The majority of Grenadians are Christian with the largest denomination being Roman Catholic (45%) followed by Protestant denominations such as Anglican, Seventh-day Adventist and Pentecostal (30%). Other religions practiced on the island include Hinduism (4%), Islam (2%) and Rastafarianism (1%).

Economy of Grenada

In 1995, the economy of Grenada was largely based on agriculture and tourism. Agriculture was the mainstay of the economy and accounted for about 20% of GDP. The most important agricultural products were bananas, nutmeg, mace, cocoa and vegetables. Other exports included fish, seafood and handicrafts.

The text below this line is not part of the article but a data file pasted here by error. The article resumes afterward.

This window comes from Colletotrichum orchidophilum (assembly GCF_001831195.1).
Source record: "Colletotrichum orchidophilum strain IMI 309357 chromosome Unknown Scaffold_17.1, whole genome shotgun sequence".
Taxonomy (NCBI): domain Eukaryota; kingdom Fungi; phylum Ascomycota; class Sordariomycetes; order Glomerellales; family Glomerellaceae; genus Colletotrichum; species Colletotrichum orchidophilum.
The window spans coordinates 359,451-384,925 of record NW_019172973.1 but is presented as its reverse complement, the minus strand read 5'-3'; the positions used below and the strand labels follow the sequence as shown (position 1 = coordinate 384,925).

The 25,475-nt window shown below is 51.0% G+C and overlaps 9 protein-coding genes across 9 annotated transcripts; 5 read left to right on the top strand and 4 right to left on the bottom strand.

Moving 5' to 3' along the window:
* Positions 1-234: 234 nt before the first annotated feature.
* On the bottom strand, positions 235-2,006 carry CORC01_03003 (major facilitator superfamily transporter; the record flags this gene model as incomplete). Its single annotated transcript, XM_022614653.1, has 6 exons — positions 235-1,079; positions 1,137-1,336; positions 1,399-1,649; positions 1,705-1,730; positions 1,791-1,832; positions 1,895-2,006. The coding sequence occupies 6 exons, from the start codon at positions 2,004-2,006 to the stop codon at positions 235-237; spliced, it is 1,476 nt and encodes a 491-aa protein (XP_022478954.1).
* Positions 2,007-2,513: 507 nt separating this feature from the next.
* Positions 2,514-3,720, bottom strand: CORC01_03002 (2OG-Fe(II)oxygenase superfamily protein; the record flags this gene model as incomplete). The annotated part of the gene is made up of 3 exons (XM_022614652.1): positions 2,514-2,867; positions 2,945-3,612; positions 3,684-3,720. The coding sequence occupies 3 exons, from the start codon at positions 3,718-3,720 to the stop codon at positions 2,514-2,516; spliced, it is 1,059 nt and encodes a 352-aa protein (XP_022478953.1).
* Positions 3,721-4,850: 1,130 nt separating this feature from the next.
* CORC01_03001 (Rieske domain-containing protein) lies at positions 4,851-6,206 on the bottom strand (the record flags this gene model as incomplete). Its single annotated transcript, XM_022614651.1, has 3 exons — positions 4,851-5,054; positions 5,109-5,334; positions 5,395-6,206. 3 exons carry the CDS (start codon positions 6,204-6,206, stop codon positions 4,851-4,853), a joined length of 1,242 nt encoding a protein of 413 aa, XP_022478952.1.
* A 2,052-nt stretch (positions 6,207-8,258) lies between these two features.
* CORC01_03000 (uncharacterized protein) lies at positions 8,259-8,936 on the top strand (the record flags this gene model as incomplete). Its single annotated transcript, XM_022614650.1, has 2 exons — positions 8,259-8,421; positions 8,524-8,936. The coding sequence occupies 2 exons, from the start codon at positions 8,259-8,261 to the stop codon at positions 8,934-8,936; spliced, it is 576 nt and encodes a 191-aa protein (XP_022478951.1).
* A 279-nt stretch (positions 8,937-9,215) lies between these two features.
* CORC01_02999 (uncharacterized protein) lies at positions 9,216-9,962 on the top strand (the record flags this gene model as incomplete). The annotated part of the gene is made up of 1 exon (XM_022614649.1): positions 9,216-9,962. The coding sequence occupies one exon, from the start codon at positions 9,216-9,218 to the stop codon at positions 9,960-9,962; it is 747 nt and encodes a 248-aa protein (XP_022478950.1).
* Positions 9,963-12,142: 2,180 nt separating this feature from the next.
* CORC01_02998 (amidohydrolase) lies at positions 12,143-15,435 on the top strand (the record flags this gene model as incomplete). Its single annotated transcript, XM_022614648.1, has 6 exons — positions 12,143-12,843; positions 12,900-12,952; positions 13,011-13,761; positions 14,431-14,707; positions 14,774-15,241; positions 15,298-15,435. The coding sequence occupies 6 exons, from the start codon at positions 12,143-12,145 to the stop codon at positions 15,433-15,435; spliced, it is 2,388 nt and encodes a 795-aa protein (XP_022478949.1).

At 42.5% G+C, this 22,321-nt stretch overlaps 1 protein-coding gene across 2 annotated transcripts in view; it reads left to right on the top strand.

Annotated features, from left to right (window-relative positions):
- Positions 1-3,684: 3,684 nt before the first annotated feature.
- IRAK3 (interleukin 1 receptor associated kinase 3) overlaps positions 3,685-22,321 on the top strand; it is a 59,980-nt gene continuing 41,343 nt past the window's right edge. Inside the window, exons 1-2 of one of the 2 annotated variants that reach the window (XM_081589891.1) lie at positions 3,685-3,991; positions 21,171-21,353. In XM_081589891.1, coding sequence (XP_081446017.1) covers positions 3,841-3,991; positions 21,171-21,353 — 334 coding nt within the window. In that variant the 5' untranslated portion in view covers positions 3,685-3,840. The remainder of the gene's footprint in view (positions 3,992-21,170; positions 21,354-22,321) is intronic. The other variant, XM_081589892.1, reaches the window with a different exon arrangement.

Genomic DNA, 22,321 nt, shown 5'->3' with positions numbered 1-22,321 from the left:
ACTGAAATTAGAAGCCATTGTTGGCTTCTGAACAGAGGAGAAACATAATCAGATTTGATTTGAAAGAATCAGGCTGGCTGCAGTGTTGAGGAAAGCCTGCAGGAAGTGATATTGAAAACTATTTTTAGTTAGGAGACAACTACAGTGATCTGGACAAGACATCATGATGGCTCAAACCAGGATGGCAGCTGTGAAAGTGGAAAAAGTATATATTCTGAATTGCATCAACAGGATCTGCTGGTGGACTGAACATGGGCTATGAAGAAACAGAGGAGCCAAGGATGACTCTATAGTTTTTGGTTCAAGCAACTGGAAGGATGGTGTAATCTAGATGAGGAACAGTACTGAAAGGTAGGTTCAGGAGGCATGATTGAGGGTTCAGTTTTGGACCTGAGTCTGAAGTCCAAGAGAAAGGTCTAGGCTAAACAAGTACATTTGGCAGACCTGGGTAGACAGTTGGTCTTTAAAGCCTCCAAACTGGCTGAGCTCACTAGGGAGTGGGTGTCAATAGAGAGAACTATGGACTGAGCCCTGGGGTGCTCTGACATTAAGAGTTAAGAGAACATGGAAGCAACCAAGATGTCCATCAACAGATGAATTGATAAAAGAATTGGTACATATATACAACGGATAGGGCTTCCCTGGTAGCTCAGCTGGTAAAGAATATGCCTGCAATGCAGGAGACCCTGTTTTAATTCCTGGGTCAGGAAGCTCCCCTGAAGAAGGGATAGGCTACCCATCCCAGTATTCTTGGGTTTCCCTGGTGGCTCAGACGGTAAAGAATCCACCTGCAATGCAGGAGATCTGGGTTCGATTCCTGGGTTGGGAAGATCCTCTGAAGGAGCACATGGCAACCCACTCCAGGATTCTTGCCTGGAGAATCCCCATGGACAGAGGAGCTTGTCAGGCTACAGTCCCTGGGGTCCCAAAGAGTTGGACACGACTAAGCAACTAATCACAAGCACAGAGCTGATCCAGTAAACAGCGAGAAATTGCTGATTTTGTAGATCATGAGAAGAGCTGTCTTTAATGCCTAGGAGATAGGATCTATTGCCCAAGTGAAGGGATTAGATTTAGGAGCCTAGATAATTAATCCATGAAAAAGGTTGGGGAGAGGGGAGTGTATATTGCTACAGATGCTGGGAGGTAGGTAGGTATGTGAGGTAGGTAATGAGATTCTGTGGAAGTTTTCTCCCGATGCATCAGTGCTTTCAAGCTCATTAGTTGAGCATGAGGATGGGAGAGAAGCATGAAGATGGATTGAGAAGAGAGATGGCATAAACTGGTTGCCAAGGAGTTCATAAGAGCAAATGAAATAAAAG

Tourism was also a major contributor to the economy in 1995 with an estimated total of around 100,000 visitors per year. The majority of tourists came from North America and Europe and were attracted by Grenada’s unspoiled beaches, tropical climate and unique culture.

In addition to agriculture and tourism, there were several other sectors that contributed to the economy in 1995 such as manufacturing, construction and finance. Manufacturing accounted for around 7% of GDP while construction made up approximately 4%. The banking sector was also growing steadily with several foreign-owned banks operating in Grenada at that time including Barclays Bank PLC and First Caribbean International Bank (FCIB).

The government played an important role in the economy in 1995 with a focus on economic diversification through investment in infrastructure projects such as roads, ports and telecommunications networks as well as incentives for foreign direct investment (FDI). The government also provided tax breaks to encourage businesses to invest in local industries such as agriculture and manufacturing.